MEDICARE: Bad Payments Halved by Fraud, Waste-Busting
An aggressive crackdown has cut Medicare fee-for-service fraud and waste in half over the past two years, but 7.1% of the program's outlays -- or $12.6 billion -- were still misspent in 1998, according to a new audit. HHS Inspector General June Gibbs Brown, whose office conducted the analysis, said, "We finally feel we have turned the corner" (Rosenblatt, Los Angeles Times, 2/10). The New York Times reports that improper payments "totaled $23.2 billion in 1996 and $20.3 billion in 1997." (Pear, 2/10). Hospitals, physicians and home health agencies were the worst culprits, and the mispayments discovered in the sample will be recovered. The audit sampled 5,540 claims worth $5.6 million and projected the results over the entire $176.1 billion fee-for-service system (McGinley, Wall Street Journal, McGinley, 2/10).
How It Was Done
The Justice Department's John Bentivoglio said "criminal prosecutions and convictions for health care fraud had doubled in the last four years," from 140 to 346, as "[h]ospitals, doctors, home health care agencies, laboratories and other health care providers [have] become more cautious in submitting claims to Medicare" (New York Times, 2/10). Brown said crackdowns on fraud have become well known, so "criminals are no longer being attracted to Medicare because the word is out that the government is catching and prosecuting fraud in this field." She added, "When I came here, we actually saw organized crime moving in because it was so lucrative. We have turned it around now." The Washington Post reports that one of the government's most effective tactics has been to improve documentation of claims, as "[i]n the past, documentation occasionally was missing entirely, making it impossible to determine whether the government was improperly charged -- or if the service had been delivered at all" (Havemann, 2/10).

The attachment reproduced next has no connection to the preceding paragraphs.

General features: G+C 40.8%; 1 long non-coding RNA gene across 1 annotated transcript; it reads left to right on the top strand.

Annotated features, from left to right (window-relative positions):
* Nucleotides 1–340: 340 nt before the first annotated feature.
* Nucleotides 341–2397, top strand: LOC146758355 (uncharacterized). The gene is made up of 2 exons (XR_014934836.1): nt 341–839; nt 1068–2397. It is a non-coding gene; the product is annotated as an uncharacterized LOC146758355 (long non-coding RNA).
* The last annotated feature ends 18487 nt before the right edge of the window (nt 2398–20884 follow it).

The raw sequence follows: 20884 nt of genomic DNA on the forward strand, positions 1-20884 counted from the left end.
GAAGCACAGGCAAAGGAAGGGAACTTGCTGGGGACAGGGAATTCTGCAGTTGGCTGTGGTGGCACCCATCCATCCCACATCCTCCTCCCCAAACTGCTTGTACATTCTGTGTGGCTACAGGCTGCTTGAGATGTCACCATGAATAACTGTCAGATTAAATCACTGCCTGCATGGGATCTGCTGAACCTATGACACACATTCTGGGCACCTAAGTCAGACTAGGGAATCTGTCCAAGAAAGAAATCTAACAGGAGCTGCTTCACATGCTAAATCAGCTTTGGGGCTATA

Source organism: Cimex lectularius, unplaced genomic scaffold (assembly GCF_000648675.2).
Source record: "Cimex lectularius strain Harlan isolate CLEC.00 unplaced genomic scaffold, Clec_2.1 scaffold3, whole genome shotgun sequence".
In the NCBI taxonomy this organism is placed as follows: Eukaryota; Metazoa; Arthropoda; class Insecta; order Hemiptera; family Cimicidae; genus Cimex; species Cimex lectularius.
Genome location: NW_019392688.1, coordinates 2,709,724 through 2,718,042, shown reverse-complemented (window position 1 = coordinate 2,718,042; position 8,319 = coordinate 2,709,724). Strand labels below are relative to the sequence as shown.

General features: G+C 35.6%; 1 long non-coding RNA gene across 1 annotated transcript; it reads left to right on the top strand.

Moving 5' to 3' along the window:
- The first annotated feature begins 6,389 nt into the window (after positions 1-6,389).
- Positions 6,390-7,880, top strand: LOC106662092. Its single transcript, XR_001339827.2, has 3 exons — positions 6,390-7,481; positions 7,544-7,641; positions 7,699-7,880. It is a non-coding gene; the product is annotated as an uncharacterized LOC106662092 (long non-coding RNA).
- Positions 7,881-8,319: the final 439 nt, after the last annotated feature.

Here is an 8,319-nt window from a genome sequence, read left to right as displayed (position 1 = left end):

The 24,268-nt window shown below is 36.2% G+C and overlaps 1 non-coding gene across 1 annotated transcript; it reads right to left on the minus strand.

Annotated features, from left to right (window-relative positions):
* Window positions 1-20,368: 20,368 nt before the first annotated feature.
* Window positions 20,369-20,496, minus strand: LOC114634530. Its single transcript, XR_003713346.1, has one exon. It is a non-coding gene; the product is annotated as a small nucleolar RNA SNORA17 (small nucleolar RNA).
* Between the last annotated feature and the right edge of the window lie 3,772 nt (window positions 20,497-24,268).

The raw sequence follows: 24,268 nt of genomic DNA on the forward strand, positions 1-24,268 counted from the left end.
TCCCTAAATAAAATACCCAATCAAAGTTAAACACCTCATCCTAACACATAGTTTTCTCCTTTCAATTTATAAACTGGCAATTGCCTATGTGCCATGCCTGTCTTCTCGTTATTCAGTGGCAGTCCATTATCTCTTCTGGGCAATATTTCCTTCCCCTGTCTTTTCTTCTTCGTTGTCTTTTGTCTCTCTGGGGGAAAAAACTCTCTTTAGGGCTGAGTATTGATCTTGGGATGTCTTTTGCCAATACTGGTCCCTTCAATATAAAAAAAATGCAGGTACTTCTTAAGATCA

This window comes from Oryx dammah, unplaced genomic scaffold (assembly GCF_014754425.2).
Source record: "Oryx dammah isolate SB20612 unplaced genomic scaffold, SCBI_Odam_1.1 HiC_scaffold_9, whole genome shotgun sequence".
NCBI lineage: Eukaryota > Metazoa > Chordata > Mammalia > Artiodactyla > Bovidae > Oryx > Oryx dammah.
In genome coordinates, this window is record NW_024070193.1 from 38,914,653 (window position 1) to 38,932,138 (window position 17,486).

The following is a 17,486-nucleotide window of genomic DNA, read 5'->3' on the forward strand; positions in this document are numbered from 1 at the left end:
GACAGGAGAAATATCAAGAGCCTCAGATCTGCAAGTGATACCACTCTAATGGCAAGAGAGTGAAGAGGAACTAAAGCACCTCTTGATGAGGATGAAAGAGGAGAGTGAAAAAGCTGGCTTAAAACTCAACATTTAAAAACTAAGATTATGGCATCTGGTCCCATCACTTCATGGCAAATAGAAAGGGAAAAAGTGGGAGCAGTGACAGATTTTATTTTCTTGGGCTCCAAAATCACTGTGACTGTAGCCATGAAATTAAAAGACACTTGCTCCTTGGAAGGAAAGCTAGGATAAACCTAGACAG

The Wall Street Journal said that the DOJ and HHS will focus on "services that aren't medically necessary," as well as on "upcoding" (2/10). Even as documentation errors, non-covered services and other errors such as fraud decrease, medically unnecessary services and incorrect coding accounted for 56% and 18% of all incorrect payments in 1998, respectively (Washington Post, 2/10). In the report, the inspector general's office warned that Medicare "remains inherently vulnerable to improper payments" (Los Angeles Times, 2/10).
Sen. Tom Harkin (D-IA), who "has crusaded against Medicare fraud," said, "This is not time for a victory lap. ... There's still too much waste in Medicare" (Washington Post, 2/10). HHS Secretary Donna Shalala said, "We still have a big job to do in eliminating improper Medicare payments, but with a 45% reduction in improper payments in just two years, we are making real progress. ... Today's report by the Inspector General is welcome proof that our zero tolerance policy against waste, fraud and abuse is paying off" (HHS release, 2/9). House Committee on Government Reform and Oversight Chair Dan Burton (R-IN), who plans to hold a hearing on the report today, "praised Medicare officials for reducing overpayments, but said $12.6 billion was 'still an outrageous amount of waste'" (New York Times, 2/10). Senate Special Committee on Aging Chair Chuck Grassley (R-IA) said, "I commend [HHS] for making progress. ... The bad news is the government still wasted an incredible $12.6 billion in improper Medicare payments in just one year. Some of this money went to fraud. Some went to innocent billing mistakes. Every penny of it should have been spent on health care" (committee release, 2/9).